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Mass Murders and Gun Control

Every time there is a major public shooting in the US, there is an outcry on Twitter and Facebook; It’s so easy! Can’t they see what the problem is? Just take the guns away! Don’t they care about their children? And then the laments; nothing will change. They don’t care. They are only worried about votes.

The reason nothing changes as a result of these Facebook tirades is that they consist of little but slogans. They don’t address the real problems, and consequently, offer no real solutions.

Take, for example, the claim there have been eighteen school shootings in the US this year. Even the Washington Post, no friend to Trump or the Republicans, has examined this claim and found it to be false. The group that compiles these figures uses as its definition of a school shooting “Any time a firearm discharges a live round inside a school building or on a school campus or grounds.” This has included, for example, when a man unrelated to the school committed suicide in his car hours after the school closed and the carpark was otherwise empty, or when a group of university students were at a meeting of a criminal justice club in Texas and a student accidentally fired a real gun rather than a training weapon. No one was injured. Or when a police officer’s gun accidentally discharged in a high-school carpark, again, injuring no one. In reality, eleven schools in the US since Columbine in 1999 have experienced mass shootings involving student fatalities.

Eleven mass shootings in schools in eighteen years is a horrendous figure. It indicates a problem that needs to be addressed. It does not need to be exaggerated.

Sadly, media reports seem to delight in sending the message that the US is a dangerous and unpredictable place to visit. Again, this is untrue. The US is not in the top ten countries in the world for gun related deaths, not counting active conflict zones. The US sits between eleventh and eighteenth, depending on whose figures you consider reliable. But this does not take into account that two thirds of firearm related deaths in the US are suicides. This figure is certainly a by-product of the easy availability of guns in the US, and of the quickness and deadliness of guns compared with other methods.

Of genuine gun murder victims, sixty percent are black males between the ages of fifteen and thirty-five. Black males in that age group also commit nearly fifty percent of all gun related murders, despite making up only about five percent of the population. Most fatal gun violence occurs in specific areas, and in specific racial groups. If you stay out of those areas; anywhere that has a long history of Democrat control, anywhere that has a high proportion of blacks or of illegal immigrants (I know you are not supposed to say these things, but they are true nonetheless) you are safer in the US than almost anywhere else in the world.

Mass shootings, though they are terrifying, in part because they are apparently random and feature loudly in headlines and news reports, account for only approximately one percent of all gun related murders.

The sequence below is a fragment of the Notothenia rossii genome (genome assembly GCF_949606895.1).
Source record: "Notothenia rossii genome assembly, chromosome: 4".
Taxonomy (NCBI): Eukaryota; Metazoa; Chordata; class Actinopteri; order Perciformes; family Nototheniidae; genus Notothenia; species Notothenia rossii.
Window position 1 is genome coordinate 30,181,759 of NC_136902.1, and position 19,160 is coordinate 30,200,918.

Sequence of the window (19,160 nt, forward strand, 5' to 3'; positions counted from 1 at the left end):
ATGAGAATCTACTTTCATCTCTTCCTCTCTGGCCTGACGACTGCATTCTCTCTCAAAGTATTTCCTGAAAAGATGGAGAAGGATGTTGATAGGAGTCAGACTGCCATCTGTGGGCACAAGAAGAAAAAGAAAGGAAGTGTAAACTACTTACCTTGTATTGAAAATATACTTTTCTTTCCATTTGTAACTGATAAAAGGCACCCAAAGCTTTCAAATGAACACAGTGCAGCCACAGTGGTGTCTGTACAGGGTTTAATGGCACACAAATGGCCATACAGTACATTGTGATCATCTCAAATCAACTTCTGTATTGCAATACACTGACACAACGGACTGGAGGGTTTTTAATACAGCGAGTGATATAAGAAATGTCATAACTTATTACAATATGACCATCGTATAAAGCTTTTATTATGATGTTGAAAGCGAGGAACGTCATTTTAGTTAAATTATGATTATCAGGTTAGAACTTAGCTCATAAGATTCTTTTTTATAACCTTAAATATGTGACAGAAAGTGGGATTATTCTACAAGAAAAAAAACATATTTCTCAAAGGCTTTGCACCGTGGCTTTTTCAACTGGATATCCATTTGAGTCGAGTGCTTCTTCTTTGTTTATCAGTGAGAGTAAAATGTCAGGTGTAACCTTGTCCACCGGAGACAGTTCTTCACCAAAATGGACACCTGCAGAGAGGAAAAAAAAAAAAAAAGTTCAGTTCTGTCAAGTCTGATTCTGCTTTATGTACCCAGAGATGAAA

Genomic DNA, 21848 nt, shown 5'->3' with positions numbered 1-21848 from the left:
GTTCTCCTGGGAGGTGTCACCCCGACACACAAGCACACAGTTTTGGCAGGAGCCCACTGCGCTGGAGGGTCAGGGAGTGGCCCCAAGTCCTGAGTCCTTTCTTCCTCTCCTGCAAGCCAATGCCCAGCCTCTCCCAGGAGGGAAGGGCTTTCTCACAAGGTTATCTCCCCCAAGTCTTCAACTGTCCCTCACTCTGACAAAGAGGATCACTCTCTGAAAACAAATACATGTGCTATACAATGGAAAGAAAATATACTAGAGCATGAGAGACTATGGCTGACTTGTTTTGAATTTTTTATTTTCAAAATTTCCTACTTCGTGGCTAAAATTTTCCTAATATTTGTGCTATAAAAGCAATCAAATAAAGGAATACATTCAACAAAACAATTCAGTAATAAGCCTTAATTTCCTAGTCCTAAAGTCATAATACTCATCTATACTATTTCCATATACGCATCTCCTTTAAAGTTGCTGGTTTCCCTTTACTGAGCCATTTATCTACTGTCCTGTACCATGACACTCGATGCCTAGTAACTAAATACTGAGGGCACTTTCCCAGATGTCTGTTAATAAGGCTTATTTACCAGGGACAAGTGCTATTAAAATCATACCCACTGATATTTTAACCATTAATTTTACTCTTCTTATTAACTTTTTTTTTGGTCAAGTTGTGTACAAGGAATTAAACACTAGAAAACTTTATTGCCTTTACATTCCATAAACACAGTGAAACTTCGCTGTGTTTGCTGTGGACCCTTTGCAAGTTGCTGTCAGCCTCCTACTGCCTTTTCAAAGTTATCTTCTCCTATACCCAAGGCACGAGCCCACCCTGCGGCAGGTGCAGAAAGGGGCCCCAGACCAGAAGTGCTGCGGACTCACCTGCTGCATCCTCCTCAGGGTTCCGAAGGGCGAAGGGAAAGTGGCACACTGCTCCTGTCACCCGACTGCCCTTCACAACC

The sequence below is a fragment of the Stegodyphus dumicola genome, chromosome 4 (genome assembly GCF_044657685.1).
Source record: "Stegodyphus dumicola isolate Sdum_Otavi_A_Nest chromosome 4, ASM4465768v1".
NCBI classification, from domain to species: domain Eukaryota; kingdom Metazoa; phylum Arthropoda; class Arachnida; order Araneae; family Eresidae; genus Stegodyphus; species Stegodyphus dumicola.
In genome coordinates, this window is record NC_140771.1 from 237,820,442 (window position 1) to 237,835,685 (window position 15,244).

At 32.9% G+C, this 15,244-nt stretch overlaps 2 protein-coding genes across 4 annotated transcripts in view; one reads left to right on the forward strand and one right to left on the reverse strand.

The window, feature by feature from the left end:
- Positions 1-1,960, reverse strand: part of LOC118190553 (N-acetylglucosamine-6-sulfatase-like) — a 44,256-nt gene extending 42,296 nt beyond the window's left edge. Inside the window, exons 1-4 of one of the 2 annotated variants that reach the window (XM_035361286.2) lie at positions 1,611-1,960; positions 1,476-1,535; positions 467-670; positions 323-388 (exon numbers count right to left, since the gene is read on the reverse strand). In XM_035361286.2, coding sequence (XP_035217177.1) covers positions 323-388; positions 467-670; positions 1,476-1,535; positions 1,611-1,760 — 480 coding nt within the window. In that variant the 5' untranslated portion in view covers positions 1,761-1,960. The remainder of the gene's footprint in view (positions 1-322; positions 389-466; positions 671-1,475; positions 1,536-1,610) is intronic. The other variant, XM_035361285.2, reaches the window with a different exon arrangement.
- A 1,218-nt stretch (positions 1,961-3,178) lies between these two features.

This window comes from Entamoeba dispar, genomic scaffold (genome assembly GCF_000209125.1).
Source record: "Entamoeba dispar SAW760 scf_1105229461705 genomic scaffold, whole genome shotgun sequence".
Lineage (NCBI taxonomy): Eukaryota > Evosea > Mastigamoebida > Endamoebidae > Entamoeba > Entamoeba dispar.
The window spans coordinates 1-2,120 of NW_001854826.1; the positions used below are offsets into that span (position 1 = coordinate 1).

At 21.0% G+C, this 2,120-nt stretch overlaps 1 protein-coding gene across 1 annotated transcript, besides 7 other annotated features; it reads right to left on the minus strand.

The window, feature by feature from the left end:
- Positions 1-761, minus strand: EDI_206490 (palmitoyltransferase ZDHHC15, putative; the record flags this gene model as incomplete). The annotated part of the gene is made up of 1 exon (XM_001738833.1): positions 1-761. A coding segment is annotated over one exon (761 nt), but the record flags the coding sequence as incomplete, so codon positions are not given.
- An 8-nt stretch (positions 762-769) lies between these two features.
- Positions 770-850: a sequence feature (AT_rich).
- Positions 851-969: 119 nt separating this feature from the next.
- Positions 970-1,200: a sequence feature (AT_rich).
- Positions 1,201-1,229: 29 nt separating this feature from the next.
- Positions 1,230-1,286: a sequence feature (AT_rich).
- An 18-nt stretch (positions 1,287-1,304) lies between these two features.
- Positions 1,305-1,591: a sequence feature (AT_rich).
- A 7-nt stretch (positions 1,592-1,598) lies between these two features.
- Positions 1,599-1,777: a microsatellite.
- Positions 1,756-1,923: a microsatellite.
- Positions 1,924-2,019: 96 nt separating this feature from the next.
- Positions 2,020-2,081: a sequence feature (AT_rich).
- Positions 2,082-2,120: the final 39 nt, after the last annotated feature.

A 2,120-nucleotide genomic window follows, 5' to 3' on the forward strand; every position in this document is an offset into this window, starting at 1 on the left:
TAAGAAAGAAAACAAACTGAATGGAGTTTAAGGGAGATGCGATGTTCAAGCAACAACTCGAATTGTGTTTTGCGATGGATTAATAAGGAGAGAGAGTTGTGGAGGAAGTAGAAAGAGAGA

Nor is the gun debate in the US a Democrat vs Republican conflict. At any time when Barack Obama was president and the Democrats controlled both the US Senate and Congress, they could have introduced stricter gun control measures. They did not. Incidentally, ninety percent of recent mass shootings in the US have been perpetrated by Democrat voters, including the most recent school shooting.

Is stricter gun control the answer? It is not clear that it is. One of the few safer places in the world than the US is Switzerland. More than thirty percent of adult Swiss own a gun, a rate higher than the US (statistics showing much higher rates of gun ownership in the US are based on the number of weapons vs the population, but this ignores the fact that many US gun owners own multiple guns) and yet at 0.6 per 100.000, Switzerland has one of the lowest rates of gun related homicide. In addition, some parts of the US where it is difficult to buy a gun legally also have the highest rates of gun related homicide, while some states and cities where open carry is permitted have amongst the lowest rates.

Are gun-free zones the answer? Definitely not! Ninety-six percent of recent mass shootings have taken place in areas in which guns were banned. Designating an area as a gun-free zone, whether a school, a club or a public event, does nothing except advertise to potential murderers that they will have anywhere from five to fifteen minutes of uninterrupted killing before anyone arrives who has the capacity to stop them.

Are the latest mass shootings President Trump’s fault? It is hard to see how when there has been no increase in gun related deaths including mass shootings during his term, and such a high proportion of gun deaths are perpetrated by Democrat voters and in Democrat controlled cities. It is true he and Congress declined to enact a regulation proposed by President Obama which restricted gun ownership for anyone receiving a government benefit who had been treated for a mental illness. This regulation was resisted strongly by the ACLU (no friend to the Republicans) and by mental health advocates.